Figure 1
Gene disruption of ndhB by plastid transformation. (A) The 5′ exon of ndhB was disrupted by insertion of the aadA cassette at the unique HindIII site (vector). Disrupted ndhB (ψndhB) was incorporated into the wild-type genome by two homologous ...

Transformation of Plastid Genome.

Tobacco plants (N. tabacum cv. Xanthi) were grown as aseptic shoot cultures on Murashige-Skoog (MS) medium (23) containing 3% sucrose. Leaves were used for bombardments according to the method described by Svab and Maliga (20). Transgenic calli and shoots were selected on RMOP medium (24) containing spectinomycin (500 μg/ml). Resistant shoots were rooted on MS medium. Leaf discs were made from leaves of rooted plants and further selected by spectinomycin to obtain homoplasmic transformants. Homoplasmic transformants were rooted on MS media, then transferred to soil and cultured in a greenhouse.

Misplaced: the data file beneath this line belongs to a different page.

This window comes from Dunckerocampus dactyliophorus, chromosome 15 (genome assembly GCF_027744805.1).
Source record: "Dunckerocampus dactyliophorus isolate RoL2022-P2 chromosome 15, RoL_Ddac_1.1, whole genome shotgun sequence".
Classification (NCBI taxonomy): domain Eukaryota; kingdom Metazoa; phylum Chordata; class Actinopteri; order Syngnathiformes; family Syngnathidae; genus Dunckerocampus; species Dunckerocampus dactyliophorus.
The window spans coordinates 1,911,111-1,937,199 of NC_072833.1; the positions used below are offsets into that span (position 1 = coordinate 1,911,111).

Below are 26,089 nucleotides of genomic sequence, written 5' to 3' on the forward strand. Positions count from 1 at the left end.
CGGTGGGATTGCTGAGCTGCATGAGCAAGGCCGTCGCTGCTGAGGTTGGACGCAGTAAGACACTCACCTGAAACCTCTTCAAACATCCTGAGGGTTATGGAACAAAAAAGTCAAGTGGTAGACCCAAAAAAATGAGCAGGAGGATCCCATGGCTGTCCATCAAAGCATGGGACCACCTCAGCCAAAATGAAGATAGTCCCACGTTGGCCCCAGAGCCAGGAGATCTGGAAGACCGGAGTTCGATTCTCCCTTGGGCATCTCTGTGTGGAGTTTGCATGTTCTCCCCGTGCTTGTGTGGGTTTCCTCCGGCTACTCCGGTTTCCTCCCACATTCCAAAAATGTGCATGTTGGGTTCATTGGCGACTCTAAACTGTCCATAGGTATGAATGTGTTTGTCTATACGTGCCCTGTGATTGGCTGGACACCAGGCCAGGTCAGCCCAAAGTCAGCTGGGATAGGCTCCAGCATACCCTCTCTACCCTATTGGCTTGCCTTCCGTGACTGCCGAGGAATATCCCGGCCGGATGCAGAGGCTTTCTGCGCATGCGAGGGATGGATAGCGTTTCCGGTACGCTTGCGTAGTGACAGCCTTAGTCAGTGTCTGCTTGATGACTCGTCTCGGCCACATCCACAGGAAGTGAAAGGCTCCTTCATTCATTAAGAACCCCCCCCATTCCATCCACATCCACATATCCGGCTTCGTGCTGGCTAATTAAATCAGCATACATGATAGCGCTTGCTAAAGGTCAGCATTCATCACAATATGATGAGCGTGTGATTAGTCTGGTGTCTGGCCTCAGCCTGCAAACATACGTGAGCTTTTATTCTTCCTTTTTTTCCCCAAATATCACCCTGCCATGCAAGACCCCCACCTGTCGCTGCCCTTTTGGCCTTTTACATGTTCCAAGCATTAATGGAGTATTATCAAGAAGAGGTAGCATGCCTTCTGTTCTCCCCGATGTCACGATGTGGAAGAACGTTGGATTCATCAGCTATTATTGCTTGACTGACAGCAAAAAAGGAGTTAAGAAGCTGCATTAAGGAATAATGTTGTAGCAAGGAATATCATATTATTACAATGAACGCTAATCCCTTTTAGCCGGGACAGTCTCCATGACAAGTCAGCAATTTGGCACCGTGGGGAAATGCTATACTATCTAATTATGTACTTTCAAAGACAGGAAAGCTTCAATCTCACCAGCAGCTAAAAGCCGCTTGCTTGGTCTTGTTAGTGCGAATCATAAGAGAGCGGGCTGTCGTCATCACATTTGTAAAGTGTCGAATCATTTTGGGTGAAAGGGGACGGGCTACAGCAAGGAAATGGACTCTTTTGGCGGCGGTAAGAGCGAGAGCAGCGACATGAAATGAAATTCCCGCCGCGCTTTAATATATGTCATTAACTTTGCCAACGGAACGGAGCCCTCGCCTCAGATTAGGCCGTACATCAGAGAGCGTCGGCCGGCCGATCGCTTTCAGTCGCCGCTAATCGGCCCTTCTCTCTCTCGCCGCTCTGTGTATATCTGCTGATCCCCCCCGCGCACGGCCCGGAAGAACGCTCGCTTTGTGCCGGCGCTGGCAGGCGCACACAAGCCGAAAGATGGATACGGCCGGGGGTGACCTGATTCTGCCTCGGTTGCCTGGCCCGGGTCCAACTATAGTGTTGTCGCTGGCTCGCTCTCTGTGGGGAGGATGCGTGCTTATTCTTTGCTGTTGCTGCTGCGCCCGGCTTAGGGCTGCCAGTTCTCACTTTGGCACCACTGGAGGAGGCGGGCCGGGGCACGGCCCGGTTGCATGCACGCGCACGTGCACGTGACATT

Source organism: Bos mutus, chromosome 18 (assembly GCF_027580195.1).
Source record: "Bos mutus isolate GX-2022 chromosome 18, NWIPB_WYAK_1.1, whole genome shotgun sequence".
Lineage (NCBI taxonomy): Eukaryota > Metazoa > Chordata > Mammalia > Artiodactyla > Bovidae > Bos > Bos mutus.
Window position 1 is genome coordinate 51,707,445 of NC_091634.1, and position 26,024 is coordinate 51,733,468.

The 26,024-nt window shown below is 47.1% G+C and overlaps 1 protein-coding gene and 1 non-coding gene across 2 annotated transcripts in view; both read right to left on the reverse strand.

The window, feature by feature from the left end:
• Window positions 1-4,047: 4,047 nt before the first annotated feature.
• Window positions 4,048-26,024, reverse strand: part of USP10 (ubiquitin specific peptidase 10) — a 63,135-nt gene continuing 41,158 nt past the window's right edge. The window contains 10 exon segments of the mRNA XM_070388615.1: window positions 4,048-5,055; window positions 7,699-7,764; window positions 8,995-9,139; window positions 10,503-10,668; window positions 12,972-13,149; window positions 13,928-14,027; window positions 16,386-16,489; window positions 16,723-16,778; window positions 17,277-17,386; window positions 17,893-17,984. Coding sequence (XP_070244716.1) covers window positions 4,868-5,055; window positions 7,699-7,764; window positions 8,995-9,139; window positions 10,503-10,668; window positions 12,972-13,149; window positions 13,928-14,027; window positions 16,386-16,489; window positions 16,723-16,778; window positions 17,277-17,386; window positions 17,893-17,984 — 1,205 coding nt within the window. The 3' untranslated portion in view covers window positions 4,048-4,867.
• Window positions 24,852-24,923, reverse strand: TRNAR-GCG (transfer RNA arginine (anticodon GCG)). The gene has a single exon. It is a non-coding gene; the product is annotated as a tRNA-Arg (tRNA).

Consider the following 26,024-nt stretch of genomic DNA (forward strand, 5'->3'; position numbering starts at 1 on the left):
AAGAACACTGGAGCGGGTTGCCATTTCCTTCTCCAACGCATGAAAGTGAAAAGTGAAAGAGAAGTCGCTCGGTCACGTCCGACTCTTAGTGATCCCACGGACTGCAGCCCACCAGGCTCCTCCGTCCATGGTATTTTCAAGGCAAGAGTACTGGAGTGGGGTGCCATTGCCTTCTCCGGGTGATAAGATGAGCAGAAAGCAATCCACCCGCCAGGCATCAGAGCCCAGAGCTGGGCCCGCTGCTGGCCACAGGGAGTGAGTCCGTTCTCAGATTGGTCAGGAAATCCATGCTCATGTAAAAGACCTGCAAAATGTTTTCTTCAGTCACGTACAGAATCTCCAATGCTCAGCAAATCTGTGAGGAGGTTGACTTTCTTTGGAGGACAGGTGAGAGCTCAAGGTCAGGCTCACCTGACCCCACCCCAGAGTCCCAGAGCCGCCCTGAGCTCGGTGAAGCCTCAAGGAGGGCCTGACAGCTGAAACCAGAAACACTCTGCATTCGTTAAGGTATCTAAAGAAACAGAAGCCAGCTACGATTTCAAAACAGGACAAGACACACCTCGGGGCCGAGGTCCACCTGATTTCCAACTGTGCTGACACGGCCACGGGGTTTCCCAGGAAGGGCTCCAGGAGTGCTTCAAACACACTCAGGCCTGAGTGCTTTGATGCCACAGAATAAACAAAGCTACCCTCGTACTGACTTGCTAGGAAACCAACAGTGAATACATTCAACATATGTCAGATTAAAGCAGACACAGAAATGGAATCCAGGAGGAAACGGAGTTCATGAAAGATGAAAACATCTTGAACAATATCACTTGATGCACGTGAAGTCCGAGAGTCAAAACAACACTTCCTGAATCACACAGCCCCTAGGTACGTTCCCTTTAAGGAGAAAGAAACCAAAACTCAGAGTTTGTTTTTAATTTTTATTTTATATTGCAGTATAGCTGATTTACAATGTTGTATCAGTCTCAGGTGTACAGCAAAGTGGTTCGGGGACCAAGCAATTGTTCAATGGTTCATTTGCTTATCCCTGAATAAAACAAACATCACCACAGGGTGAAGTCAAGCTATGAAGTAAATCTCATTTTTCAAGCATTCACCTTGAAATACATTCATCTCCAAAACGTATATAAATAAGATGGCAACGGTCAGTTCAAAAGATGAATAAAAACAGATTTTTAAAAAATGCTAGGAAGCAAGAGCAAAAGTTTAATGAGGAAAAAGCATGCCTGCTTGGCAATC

Analysis of DNA and RNA.

Total cellular DNA was extracted from spectinomycin-resistant clones (calli containing regenerated shoots) after the first screening, and from leaves of rooted plants after the second and third screenings. DNA digested with PstI was electrophoresed through a 0.7% agarose gel and transferred to Hybond N+ (Amersham). The Southern blot then was probed with the 4.6- kb PstI fragment containing ndhB.

Total cellular RNA was extracted from leaves of plants aseptically grown on Murashige-Skoog medium. RNA (5 μg) was converted to first-strand cDNA by using random hexamers as primers. To eliminate contamination from double-stranded genomic DNA, cDNA preparations were treated with EcoRI, which cleaves the ndhB gene within its intron. Reverse transcription–PCR was carried out by using the following primers: 5′-ATGGCTATAACAGAGTTTCTCTT-3′ and 5′-AAGCAGCTACTTTCGAAGTAAC-3′.

Monitoring of the Transient Increase in Chlorophyll Fluorescence.